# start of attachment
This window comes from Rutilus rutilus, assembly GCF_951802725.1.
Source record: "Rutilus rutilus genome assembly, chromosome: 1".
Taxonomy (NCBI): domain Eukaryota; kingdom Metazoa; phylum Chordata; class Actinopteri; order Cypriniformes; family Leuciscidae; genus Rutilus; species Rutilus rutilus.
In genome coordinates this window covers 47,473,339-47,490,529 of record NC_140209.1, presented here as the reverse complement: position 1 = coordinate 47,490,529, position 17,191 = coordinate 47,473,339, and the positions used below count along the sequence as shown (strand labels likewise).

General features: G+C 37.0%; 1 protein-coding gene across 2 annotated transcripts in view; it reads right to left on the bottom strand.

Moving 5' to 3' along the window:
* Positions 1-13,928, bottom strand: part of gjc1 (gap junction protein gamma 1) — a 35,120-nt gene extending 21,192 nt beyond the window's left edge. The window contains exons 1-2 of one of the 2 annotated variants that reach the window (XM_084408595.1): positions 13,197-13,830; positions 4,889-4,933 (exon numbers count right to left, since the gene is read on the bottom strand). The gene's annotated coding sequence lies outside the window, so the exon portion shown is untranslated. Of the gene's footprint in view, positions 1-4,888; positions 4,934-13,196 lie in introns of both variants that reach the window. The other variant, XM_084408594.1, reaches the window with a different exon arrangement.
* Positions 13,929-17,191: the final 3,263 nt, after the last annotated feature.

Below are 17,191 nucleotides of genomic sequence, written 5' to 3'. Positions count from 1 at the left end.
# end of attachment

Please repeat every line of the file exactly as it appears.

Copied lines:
This window comes from Rutilus rutilus, assembly GCF_951802725.1.
Source record: "Rutilus rutilus genome assembly, chromosome: 1".
Taxonomy (NCBI): domain Eukaryota; kingdom Metazoa; phylum Chordata; class Actinopteri; order Cypriniformes; family Leuciscidae; genus Rutilus; species Rutilus rutilus.
In genome coordinates this window covers 47,473,339-47,490,529 of record NC_140209.1, presented here as the reverse complement: position 1 = coordinate 47,490,529, position 17,191 = coordinate 47,473,339, and the positions used below count along the sequence as shown (strand labels likewise).

General features: G+C 37.0%; 1 protein-coding gene across 2 annotated transcripts in view; it reads right to left on the bottom strand.

Moving 5' to 3' along the window:
* Positions 1-13,928, bottom strand: part of gjc1 (gap junction protein gamma 1) — a 35,120-nt gene extending 21,192 nt beyond the window's left edge. The window contains exons 1-2 of one of the 2 annotated variants that reach the window (XM_084408595.1): positions 13,197-13,830; positions 4,889-4,933 (exon numbers count right to left, since the gene is read on the bottom strand). The gene's annotated coding sequence lies outside the window, so the exon portion shown is untranslated. Of the gene's footprint in view, positions 1-4,888; positions 4,934-13,196 lie in introns of both variants that reach the window. The other variant, XM_084408594.1, reaches the window with a different exon arrangement.
* Positions 13,929-17,191: the final 3,263 nt, after the last annotated feature.

Below are 17,191 nucleotides of genomic sequence, written 5' to 3'. Positions count from 1 at the left end.